There might be a certain time of the year when your organization needs to bring a few more hands on deck. What's considered "busy season?" It really depends on the industry in question, as we mentioned in our last seasonal workforce article on payroll best practices. Restaurants and other hospitality businesses typically experience an influx of customers in the summer months. Financial and accounting practices might need to bring on some seasonal professionals during tax season. Meanwhile, retailers are hit with waves of customers in November and December, with Black Friday and the holidays in proximity. According to CNBC, Target planned on hiring 20% more employees in the holiday season of 2018 than they did in the previous year.
No matter your industry, you might be curious about some best practices around hiring seasonal employees. Once you've tackled the recruiting process, the next step is getting these employees up to speed with your business to make their short time with you effective. Just like your year-round staff, it's important that you train and onboard them efficiently. Here are some of our top process and technology tips for onboarding the seasonal workforce you need to handle your busiest time of year:
Use your core onboarding process to your advantage
You might not know where to start in getting seasonal employees used to the way your business works. You might be inclined to offer brief, somewhat terse onboarding processes to seasonal employees because they won't be working with you as long as your full-time workers. Regardless of how long they'll be staying with you — weeks or months — it's important that you offer them the right tools for success. You don't need to put them through the same rigorous training process you put your full-time staff through when they first started, but you still need to make them feel well-prepared and motivated to tackle the roles you hired them for.
It's best to repurpose some of the onboarding materials you use for full-time employees but make it more targeted with the specific demands of the season. Go through the onboarding materials you provide to all staff members and transfer over any essential pieces of knowledge you think could be important to someone working for a short period of time at the business. Do seasonal workers need to know the ins and outs of the products and services? Most likely yes. Do they need to know specific details on the company's culture and how it has evolved over the years? Probably not, but you should still think about their cultural fit. More on this later.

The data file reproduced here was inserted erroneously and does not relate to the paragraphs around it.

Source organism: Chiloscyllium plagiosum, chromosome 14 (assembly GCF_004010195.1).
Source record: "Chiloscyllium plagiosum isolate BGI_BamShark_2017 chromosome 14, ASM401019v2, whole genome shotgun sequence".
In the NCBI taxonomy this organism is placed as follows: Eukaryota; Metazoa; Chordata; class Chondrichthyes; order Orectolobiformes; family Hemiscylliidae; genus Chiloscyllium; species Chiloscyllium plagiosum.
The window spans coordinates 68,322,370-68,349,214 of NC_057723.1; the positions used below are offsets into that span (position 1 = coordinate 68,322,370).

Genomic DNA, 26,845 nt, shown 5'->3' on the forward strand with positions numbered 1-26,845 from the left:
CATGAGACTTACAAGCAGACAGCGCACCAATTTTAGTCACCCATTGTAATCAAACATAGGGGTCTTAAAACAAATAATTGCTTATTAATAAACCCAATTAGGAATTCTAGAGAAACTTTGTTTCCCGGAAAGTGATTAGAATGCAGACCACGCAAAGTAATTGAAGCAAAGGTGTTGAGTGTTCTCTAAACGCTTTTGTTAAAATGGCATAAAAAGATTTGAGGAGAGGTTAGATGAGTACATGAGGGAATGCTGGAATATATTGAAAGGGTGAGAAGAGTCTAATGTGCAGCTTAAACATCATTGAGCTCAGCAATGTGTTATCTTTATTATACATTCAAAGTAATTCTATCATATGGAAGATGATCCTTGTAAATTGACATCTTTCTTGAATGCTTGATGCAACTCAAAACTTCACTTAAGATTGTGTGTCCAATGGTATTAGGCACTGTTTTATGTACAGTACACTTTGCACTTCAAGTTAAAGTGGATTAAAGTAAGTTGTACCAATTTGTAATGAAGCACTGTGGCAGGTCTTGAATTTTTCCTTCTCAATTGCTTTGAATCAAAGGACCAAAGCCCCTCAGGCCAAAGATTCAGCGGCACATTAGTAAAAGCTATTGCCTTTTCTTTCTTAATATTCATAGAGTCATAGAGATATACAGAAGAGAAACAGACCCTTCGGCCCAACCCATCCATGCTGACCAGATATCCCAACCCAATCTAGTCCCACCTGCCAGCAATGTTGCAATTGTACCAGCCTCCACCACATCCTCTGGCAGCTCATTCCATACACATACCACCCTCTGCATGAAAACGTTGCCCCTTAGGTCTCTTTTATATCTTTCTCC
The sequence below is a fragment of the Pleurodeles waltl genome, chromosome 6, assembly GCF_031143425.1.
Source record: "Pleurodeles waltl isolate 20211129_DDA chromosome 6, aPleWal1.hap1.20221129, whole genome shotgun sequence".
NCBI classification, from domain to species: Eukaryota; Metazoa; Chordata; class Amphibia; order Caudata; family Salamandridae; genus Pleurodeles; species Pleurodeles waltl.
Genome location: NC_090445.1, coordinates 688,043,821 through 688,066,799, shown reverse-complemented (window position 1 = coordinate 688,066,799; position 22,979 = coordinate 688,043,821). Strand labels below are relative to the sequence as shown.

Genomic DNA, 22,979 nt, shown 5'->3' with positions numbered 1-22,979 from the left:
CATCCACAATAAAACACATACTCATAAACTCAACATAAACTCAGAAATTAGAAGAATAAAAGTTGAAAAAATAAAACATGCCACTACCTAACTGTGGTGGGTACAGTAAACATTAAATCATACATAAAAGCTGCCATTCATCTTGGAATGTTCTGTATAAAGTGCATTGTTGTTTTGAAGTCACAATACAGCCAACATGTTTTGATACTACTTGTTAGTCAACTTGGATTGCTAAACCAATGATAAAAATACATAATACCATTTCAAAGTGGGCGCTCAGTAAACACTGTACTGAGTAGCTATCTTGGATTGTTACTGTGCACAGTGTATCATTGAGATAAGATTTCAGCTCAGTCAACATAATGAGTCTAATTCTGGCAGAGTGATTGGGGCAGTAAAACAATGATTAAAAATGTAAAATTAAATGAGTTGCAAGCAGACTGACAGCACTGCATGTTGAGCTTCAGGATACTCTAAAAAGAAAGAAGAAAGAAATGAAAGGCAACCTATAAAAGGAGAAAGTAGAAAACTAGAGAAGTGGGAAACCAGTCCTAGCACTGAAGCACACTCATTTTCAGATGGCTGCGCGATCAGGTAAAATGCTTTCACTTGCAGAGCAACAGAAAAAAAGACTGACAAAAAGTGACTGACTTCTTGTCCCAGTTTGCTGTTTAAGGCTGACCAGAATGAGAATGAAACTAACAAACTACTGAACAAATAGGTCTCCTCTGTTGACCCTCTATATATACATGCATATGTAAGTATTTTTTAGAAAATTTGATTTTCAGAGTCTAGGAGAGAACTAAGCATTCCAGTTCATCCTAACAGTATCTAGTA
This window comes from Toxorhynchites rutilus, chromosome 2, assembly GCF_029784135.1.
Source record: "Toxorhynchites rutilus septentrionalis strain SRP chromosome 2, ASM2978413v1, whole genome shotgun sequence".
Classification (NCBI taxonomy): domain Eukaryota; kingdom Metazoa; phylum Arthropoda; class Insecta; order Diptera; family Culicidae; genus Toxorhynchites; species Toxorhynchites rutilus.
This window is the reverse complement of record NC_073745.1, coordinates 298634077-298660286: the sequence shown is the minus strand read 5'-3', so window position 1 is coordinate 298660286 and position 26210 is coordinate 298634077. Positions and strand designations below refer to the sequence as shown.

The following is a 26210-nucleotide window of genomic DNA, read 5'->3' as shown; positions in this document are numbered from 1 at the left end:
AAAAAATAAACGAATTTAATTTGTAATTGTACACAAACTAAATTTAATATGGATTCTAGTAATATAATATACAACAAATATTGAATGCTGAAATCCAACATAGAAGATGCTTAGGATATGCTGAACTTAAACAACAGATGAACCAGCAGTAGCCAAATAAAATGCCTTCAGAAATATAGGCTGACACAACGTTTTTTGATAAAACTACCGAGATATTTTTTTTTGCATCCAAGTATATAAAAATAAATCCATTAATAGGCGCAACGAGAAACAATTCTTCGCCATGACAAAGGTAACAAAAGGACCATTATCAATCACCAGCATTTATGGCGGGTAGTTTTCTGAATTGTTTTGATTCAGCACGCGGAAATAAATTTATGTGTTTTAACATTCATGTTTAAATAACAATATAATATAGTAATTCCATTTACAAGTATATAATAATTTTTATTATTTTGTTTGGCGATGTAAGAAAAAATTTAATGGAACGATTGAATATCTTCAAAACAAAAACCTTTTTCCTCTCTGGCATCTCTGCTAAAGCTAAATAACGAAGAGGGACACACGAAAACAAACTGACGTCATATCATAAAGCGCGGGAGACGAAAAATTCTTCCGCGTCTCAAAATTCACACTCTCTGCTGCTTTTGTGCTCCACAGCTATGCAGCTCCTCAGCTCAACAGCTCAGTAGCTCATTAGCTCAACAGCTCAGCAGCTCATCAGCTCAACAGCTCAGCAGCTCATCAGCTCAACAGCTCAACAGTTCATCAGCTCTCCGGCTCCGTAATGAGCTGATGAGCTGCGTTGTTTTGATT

Kickstart productivity with a training checklist
No matter how quick your onboarding process will be, make sure you stay organized with a checklist of tasks seasonal employees should be trained on. The best way to figure out exactly what's important for seasonal employees is to speak with the full-time workers in these positions. Who else knows their jobs better than they do? Allow these employees to collaborate on the training materials, adding anything they think would be beneficial for new employees to know. Maybe the business has a specific way of doing things, or a seasoned worker has learned something insightful through trial and error. Add anything to the training checklist that you and the team believe will be beneficial for those working for a short period of time.
A human capital management (HCM) system can help you save time in creating and overseeing training and onboarding checklists. It also allows this information to be shared seamlessly across teams and locations, which is ideal for HR employees overseeing the onboarding of workers in a variety of roles. An online onboarding process allows workers to check off the stages of the training they've completed. Since managers can see what areas seasonal employees are trained in (and what they still need to learn), they have clarity on how far along staff members are in the onboarding process.
Let your team be an organic support system
What better way is there to learn how to do your job than seeing what the pros do and following by example? Pair up seasonal employees with full-time staff members, creating a sort of mentor/mentee structure in which a seasonal worker can ask their mentor for guidance freely and candidly. Since seasonal employees may not be around for long, you may not have the time to set them on the multi-day onboarding track you have planned for full-time workers. Having someone who's been at the company for a while to shadow and reach out to can make up for the brief amount of time spent on official, HR-led onboarding.
Keep an eye out for rising stars
One major reason a lot of people apply for seasonal positions is the potential to join the team as a year-round staff member. When you begin onboarding these individuals, consider some ways you can measure the quality of work these employees are putting forth. HCM software can help managers and HR professionals keep track of how certain workers are doing and how much they've improved since their first day with tangible goals and ongoing manager feedback. You can then use this insight to determine which seasonal employees would make the best fit for full-time employment or show enough promise to factor into your succession plans.
Human capital management for onboarding
Kronos' HCM software can provide HR professionals and managers with the right technology to provide consistent training and onboarding materials to a seasonal workforce. Contact the business leaders at your organization to speak with them about how investing in a HCM platform can streamline the onboarding process, saving time and resources.